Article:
Press Release: Afghan language

From: Michael Everson (
Date: Mon May 05 2003 - 17:51:33 EDT

  • Next message: Marion Gunn: "RE: OS X 10.2.4: erroneous language tagging"


    4 May 2003 (1382/2/13) Kabul, Afghanistan -- Afghanistan takes a
    major leap toward entering the age of digital communication with the
    release of an important report on Tuesday by a team of Afghan,
    Iranian and Irish computer experts and linguists. The document
    provides, for the first time, the comprehensive information needed by
    software programmers and vendors in order to bring this country's
    languages to life on computer keyboards and screens.

    "This means that Afghan culture, ideas, innovations and thought can
    now be communicated via computer, unfiltered, in local Afghan
    languages," says Ercan Murat, UNDP Country Director for Afghanistan.
    "Afghanistan will benefit, but so will the world."

    Until now, there has been virtually no way for the people of
    Afghanistan to communicate digitally in their own tongue. With no
    existing software to support the official languages, Pashto and Dari,
    the use of computers for communication has been effectively blocked,
    forcing most government and business offices to rely on typewriters.

    The report, Computer Locale Requirements for Afghanistan, was
    commissioned by the United Nations Development Programme (UNDP) and
    funded by the EU. It focuses on an esoteric but important area of
    information technology: the multilingual character encoding and
    keyboard drivers.

    "Unfortunately the big computer software providers who make fonts and
    software applications that, for instance, support Arabic, do not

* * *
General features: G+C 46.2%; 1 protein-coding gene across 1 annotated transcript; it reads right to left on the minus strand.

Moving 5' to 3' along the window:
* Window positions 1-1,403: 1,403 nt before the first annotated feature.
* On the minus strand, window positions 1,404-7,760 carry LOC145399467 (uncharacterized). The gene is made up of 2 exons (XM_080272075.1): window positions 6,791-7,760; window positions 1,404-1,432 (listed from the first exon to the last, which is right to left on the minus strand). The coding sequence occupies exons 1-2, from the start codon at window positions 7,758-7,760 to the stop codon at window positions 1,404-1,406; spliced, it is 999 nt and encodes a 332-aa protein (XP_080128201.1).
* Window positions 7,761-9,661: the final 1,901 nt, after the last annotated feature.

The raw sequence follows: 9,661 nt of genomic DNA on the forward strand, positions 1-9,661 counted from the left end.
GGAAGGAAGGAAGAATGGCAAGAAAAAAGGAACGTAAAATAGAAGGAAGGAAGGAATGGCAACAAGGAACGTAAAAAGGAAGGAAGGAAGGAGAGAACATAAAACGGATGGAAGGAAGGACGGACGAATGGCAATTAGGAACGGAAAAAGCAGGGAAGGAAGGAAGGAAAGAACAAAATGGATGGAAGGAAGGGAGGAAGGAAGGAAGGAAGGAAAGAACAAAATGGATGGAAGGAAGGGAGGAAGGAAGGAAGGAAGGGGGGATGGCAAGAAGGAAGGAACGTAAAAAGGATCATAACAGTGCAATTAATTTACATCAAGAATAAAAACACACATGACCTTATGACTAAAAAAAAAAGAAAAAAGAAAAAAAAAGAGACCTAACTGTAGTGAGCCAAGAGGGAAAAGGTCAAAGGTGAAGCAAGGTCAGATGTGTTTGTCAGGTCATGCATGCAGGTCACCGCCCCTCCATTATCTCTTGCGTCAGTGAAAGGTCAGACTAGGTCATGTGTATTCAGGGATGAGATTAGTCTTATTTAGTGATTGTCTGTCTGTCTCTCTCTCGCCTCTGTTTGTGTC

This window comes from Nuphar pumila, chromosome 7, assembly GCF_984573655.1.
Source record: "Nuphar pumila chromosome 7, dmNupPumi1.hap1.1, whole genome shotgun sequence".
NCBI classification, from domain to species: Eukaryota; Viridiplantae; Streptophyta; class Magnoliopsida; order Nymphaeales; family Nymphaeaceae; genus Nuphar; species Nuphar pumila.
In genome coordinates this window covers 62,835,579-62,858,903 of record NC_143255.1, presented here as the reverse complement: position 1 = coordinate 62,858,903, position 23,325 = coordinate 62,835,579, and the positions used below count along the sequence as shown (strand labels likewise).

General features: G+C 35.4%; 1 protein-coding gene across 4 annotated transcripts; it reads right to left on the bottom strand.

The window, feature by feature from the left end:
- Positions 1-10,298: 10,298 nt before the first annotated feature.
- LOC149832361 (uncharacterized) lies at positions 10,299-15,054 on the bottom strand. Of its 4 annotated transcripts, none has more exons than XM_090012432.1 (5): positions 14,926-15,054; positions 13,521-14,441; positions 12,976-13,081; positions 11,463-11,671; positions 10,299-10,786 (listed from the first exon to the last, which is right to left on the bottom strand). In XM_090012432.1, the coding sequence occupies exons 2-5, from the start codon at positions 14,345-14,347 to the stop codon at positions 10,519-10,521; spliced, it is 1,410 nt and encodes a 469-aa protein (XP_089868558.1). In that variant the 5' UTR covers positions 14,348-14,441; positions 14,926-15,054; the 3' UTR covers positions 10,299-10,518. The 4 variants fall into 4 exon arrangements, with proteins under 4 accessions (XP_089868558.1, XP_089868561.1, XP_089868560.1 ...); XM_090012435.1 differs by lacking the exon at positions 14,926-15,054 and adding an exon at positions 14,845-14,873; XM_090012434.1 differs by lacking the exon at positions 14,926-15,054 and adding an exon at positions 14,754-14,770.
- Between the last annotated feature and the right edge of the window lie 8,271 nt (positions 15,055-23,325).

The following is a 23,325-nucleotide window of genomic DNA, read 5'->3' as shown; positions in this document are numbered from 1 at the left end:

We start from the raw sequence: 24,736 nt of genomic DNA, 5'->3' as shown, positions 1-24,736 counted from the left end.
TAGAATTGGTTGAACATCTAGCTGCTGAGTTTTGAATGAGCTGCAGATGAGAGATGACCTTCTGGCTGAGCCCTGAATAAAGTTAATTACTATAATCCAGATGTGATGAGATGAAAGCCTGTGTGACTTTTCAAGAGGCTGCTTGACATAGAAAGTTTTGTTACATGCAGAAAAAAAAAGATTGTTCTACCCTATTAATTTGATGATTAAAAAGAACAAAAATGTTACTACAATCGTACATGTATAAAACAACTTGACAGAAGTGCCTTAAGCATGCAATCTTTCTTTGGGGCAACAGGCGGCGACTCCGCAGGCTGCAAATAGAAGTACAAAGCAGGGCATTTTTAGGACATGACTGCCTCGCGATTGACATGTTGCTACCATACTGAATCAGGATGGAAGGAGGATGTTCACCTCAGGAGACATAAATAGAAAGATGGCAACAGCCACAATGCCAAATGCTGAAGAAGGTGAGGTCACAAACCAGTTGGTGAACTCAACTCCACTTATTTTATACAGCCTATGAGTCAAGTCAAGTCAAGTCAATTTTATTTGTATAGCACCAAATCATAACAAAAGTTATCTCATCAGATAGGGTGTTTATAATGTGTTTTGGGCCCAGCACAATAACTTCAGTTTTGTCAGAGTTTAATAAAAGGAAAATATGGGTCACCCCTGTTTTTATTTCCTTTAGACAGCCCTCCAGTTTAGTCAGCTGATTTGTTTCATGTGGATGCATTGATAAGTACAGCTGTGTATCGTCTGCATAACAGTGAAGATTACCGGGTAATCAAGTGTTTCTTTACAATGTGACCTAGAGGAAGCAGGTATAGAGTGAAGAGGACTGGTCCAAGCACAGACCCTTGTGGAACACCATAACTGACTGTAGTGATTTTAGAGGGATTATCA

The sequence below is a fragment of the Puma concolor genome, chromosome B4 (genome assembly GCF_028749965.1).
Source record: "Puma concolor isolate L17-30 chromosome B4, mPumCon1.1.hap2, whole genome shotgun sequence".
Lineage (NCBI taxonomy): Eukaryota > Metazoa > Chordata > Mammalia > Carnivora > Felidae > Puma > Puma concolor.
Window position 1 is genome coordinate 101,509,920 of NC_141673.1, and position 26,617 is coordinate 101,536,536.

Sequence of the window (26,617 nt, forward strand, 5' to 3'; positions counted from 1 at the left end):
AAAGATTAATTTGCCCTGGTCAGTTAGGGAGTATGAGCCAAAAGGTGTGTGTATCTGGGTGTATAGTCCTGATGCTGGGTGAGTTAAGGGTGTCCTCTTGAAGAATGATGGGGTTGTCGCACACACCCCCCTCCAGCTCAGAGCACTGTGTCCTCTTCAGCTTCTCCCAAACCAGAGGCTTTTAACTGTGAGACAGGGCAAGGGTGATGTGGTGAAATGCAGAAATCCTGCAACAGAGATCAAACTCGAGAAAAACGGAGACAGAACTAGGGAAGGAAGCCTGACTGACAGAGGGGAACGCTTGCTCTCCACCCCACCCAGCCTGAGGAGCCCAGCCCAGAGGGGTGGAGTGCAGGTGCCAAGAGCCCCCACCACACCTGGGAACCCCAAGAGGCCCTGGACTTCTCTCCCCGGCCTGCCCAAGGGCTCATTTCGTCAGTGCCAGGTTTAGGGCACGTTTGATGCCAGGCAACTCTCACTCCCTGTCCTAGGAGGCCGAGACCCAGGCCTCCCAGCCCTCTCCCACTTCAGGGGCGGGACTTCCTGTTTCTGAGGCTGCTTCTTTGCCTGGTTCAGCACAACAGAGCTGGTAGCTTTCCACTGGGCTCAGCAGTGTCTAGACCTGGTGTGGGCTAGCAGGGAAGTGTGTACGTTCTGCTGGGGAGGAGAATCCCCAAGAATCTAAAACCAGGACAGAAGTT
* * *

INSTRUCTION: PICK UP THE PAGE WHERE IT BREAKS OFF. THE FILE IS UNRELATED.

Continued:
support the Afghan languages. This causes serious constraints and
    problems for all aspects of information technology for the entire
    country," says Michael Everson, project leader and consultant from
    Everson Typography of Dublin, Ireland. "This study will also help
    save existing information resources, to be shared and exchanged in
    the future. We will be urging software companies to ensure that
    Afghanistan's computing needs are met," Mr. Everson says.

    "Language support includes inputting characters on a keyboard,
    displaying them on a screen, and printing the information. The
    alphabetical order in which data is expected to be sorted, date and
    time formatting, calendars, and other cultural-specific locale
    elements are also involved," explains Roozbeh Pournader, the study's
    specialist in Arabic-script implementations, from the FarsiWeb
    Project of Tehran, Iran.

    Today less than three per cent of Kabul's population knows how to use
    a computer. In other regions the computer skills are close to zero.
    As Pashto and Dari are used by more than 80 per cent (19 million) of
    the Afghan population, computer software in these languages will help
    increase the computer skills of the Afghan people considerably, and
    be an important tool for human development in the country.

    The study offers more information about Pashto and Dari than is
    currently available for other languages in the region such as Urdu
    and Persian, the official languages of Pakistan and Iran. The study
    will be presented to members of the Unicode Consortium and to
    relevant companies such as Apple, HP, IBM, Microsoft, Red Hat, and
    Sun. It will also be available online at

    A press conference will be held at The Ministry of Communications in
    Kabul at 10:00 am on 6 May 2003.

    For more information contact in Kabul: +93 70
    280 871; in Kabul: +93 70 27 95 20 or in Bangkok: +662 288 2133.

    Michael Everson * * Everson Typography *  *

    This archive was generated by hypermail 2.1.5 : Mon May 05 2003 - 18:28:50 EDT